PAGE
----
National jobs report signals slowdown

Daily Editorial Board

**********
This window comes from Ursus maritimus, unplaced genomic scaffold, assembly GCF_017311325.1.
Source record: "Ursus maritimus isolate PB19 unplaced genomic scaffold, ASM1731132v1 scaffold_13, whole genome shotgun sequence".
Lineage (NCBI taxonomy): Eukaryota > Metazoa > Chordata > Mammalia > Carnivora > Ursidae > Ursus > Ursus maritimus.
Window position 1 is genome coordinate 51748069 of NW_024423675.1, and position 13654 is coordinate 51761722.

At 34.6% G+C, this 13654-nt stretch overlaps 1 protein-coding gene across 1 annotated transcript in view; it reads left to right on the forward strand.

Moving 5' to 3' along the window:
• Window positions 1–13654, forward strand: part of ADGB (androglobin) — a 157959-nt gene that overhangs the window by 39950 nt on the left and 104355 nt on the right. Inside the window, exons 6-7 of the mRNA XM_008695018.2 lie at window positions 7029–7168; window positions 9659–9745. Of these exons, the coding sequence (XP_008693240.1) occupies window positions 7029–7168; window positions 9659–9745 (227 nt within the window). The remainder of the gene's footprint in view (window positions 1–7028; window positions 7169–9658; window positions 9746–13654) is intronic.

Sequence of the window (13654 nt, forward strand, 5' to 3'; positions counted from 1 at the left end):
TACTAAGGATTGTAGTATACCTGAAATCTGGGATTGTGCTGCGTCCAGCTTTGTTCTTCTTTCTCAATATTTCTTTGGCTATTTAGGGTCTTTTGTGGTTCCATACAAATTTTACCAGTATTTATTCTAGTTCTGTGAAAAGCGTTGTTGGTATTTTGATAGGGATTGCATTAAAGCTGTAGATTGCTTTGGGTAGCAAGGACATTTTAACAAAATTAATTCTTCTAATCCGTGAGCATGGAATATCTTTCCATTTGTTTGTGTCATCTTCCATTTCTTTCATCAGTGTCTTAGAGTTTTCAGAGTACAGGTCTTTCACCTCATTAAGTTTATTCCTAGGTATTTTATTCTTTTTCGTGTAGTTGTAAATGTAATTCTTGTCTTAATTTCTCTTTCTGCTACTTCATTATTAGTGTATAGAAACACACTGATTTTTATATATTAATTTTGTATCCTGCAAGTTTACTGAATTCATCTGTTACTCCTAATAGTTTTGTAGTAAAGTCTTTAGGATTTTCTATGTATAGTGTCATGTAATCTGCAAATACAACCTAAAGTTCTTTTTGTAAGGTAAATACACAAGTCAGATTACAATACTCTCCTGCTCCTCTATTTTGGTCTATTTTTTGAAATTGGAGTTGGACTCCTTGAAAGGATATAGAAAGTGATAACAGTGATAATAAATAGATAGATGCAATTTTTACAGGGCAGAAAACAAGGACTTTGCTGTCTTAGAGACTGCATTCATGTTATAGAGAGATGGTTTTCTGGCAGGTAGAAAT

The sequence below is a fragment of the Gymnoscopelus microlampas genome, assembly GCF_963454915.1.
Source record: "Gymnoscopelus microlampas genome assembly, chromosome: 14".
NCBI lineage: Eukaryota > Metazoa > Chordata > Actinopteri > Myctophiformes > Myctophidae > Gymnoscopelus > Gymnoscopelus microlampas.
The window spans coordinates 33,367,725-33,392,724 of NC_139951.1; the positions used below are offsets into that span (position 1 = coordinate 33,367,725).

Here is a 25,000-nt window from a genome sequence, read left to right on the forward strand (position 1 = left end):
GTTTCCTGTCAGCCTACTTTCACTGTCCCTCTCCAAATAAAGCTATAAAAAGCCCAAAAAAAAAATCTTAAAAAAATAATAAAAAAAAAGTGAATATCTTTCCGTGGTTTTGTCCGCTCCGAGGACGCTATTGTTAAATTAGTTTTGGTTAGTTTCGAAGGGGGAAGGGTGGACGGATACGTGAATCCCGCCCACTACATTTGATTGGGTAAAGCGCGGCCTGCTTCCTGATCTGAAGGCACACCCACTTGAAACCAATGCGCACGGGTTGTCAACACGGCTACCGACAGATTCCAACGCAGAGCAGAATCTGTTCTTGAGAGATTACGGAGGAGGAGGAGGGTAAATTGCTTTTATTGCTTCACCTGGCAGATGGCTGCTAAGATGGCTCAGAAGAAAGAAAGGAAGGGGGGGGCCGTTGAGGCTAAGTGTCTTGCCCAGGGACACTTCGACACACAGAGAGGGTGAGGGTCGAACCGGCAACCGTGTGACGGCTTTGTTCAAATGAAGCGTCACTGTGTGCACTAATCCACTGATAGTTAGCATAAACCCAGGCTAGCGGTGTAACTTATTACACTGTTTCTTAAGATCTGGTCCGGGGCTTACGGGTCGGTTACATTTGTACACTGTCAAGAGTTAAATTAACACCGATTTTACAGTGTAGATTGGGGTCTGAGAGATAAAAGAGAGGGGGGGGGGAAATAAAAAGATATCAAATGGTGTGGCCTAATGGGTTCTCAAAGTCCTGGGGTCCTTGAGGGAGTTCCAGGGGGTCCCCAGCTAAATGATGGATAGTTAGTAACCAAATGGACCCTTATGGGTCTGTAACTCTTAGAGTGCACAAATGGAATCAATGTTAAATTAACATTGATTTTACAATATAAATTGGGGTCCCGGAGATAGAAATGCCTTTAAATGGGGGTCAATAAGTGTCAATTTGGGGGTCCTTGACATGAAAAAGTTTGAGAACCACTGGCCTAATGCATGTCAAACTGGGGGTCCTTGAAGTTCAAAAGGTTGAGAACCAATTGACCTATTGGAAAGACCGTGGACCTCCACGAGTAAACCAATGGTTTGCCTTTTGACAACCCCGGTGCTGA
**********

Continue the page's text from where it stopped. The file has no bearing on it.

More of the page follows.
The most recent jobs report is in, and itâÄôs bleaker than anticipated. Estimates place national job growth at 126,000 new jobs added âÄî a significant decrease from the steady 200,000 per month the United States economy achieved throughout the last year. In February, Minnesota added 11,400 jobs, according to the Joint Economic Committee. MarchâÄôs estimates are not yet available, but are likely to be lackluster, similar to the national trend. With companies like Target making large cuts at their corporate headquarters, some suspect the recovery we have witnessed in the last year is over and we should prepare for a descent back into a less-than-stellar job market. We donâÄôt believe that this is the case and feel that this is merely a blip in the road, particularly for Minnesotans. Though the numbers may sound intimidating, especially for soon-to-be University of Minnesota graduates, the state has fared relatively well with a low unemployment rate (3.7 percent) and has about the same number of jobs being added as those unemployed. This is a good sign that people may be holding out for something better instead of taking an available low-wage position. While Gov. Mark Dayton believed that Minnesotans should be âÄúoptimistic that our country is entering a period of more robust growth,âÄù in his inaugural address in January, his prediction might have been premature and a bit overstated. But there is reason to believe that things arenâÄôt actually as bleak as many are making them seem.